The Court carved out this exception and didn’t buy the State’s assumption that a vehicle is “any device in, upon or by which any person or property is or may be transported or drawn upon a public highway and includes vehicles that are propelled or powered by any means.” (*6)
Had Greene been in the bicycle lane or on the roadway, his appeal would probably been unsuccessful.
So will a Missouri jury buy the the assertion that an airplane (and one out of gas no less) “operating” on a public highway is a “vehicle” and will the pilot’s arrest for DUI stick. The lawyers will love this one!
Darwin’s Theory Evolves…
Those who follow this blog know that one of my favorite dive bars is Darwin’s Theory in Anchorage, Alaska. And my affection for the bar is not just because Darwin, the owner, is an Oregon State University alum.
There’s no draft beer or hard liquor, but free popcorn, a great juke box, the “Heavy Petting Zoo” in the backroom!.. and the staff and patrons are wonderful (including the late and great bartender, Mary Jean, shown in the picture above.)
This Yelp review will help affirm my sentiments:
“When you step inside, you’ll realize that this is no hipster dive bar. No sir! This has been a dive bar since inception and doesn’t appear to have changed. Beer in the bottle, great service, and interesting patrons round out the perfect dive-bar experience.” Yelp – 11/13 by Eric from Nevada City, CA
And I’ll always remember my conversation with a friendly guy I sat next to at the bar. (This was in 2014 and we had eaten dinner at a brewery earlier, but at 9:30 it was still total daylight – I couldn’t sleep – so I left Janet in our hotel room and walked the two blocks to Darwin’s).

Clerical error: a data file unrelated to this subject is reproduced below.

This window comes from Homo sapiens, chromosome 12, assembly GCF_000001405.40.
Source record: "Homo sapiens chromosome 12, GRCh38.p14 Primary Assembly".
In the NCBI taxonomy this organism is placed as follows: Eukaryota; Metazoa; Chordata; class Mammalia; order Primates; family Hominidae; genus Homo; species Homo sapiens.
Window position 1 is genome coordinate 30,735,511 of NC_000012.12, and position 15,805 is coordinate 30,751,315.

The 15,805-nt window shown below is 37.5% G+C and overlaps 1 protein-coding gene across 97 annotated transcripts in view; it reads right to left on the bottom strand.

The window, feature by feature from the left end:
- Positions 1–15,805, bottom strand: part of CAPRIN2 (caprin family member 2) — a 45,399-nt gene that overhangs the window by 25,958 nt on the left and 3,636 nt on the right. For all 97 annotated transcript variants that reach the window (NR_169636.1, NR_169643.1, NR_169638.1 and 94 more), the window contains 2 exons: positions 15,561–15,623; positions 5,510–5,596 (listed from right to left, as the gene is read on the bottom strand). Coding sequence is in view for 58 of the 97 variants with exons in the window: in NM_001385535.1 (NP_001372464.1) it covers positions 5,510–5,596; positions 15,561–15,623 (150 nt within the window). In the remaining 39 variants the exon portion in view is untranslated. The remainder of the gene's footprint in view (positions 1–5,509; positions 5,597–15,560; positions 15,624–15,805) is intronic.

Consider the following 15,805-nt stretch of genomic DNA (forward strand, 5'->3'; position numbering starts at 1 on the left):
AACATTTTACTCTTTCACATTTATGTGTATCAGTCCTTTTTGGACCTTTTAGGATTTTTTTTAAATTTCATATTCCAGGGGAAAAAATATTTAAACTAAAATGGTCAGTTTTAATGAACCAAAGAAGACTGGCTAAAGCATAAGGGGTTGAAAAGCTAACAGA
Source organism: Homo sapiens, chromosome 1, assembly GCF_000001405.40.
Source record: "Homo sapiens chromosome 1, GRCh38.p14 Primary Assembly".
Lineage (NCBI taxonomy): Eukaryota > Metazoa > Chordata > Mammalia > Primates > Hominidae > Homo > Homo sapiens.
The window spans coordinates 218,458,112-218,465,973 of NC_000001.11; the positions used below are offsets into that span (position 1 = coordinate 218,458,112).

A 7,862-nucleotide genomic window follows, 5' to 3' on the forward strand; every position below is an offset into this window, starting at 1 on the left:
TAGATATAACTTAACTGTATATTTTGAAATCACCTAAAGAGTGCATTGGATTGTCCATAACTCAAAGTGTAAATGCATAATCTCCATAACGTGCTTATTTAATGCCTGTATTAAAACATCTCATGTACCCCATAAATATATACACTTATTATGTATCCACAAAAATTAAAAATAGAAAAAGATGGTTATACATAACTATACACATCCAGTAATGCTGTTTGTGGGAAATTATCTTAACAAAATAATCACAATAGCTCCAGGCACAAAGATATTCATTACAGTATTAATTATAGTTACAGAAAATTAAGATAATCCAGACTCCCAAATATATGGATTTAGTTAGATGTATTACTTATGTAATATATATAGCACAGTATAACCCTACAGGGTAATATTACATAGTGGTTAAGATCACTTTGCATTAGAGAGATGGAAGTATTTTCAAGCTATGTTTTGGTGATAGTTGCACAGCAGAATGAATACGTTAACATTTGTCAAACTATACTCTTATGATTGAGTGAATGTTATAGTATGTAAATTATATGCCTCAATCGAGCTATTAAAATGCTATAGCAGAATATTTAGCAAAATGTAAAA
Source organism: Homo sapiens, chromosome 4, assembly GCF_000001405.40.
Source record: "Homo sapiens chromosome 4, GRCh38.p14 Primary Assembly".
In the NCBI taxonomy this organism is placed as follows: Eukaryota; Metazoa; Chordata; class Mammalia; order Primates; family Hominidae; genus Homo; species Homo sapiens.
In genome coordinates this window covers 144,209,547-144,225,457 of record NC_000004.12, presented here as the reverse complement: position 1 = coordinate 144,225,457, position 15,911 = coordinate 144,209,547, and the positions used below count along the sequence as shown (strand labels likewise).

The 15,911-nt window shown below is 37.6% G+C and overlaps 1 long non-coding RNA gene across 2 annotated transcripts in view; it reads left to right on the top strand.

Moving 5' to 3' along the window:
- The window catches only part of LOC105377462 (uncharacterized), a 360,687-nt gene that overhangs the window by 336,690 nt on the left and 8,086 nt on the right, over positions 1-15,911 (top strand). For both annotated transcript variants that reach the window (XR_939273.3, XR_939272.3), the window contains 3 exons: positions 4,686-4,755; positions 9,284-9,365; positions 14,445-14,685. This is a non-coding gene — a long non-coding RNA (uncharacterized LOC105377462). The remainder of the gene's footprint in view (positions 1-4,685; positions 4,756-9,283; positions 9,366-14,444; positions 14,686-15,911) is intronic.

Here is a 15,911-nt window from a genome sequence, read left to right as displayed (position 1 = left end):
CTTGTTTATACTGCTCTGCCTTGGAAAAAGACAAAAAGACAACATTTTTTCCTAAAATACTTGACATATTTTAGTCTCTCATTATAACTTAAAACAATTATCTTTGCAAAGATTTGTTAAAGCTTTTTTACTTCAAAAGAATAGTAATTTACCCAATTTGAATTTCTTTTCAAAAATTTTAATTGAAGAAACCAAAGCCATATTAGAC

Bill was in his fifties and an oil field worker, in addition to having fished in the Bering Sea and running marijuana from Mexico to the East coast in the ’70’s. “I had an old Lincoln with really big fenders….” I also asked him about bars in Anchorage and he said to be careful because in the last few years there had been a few shootings at bars close by.
Well, Darwin publishes a quarterly newsletter and for those who are planning to visit Anchorage, I’m pleased to report that they have not let supply-chain issues deter them in 2022:
“The popcorn machine after nine years of constant production of our famous (free) popcorn, died. You wouldn’t think finding a new machine would be so difficult. But it was!
The Ice Machine was a different matter. After 17 years it too gave out. That replacement was ‘easy squeezy. There was one in town just waiting. The same-day replacement put Darwin’s back in business with anyone noticing.” (*8)
External Photo Attribution
*1 Steeplejack Beer Facebook Page (https://www.facebook.com/SteeplejackBeer/photos/408349128023453)
*2 Steeplejack Beer Facebook Page (https://www.facebook.com/SteeplejackBeer/photos/a.106656934859342/)
*3 Steeplejack Beer Facebook Page (https://www.facebook.com/SteeplejackBeer/photos/430725372452495)
4 Wikimedia Commons (https://commons.wikimedia.org/wiki/File:Plane_takes_off_from_Oregon_11_.jpg) Licensed under the Creative Commons Attribution 2.0 Generic license. Author: Oregon Department of Transportation – 8 November 2012.
*5 Wikimedia Commons (https://commons.wikimedia.org/wiki/File:Electric-powered_wheelchair_Belize1.jpg) Licensed under the Creative Commons Attribution-Share Alike 3.0 Unported license. Author: Memas 15 June 2010.
*6 Public Domain – Wikimedia Commons (https://upload.wikimedia.org/wikipedia/commons/2/24/Eo-scale_of_justice.gif) The copyright holder of this work, releases this work into the public domain. This applies worldwide. 2004
*7 Wikimedia Commons (https://commons.wikimedia.org/wiki/File:1979_Lincoln_Continental_Town_Car_) Licensed under the Creative Commons Attribution 2.0 Generic license. Author: Greg Gjerdengen 28 May 2016.
*8 Wikimedia Commons (https://commons.wikimedia.org/wiki/File:Hot_Popcorn.jpg) Licensed under the Creative Commons Attribution-Share Alike 4.0 International license. Author: Ssgapu22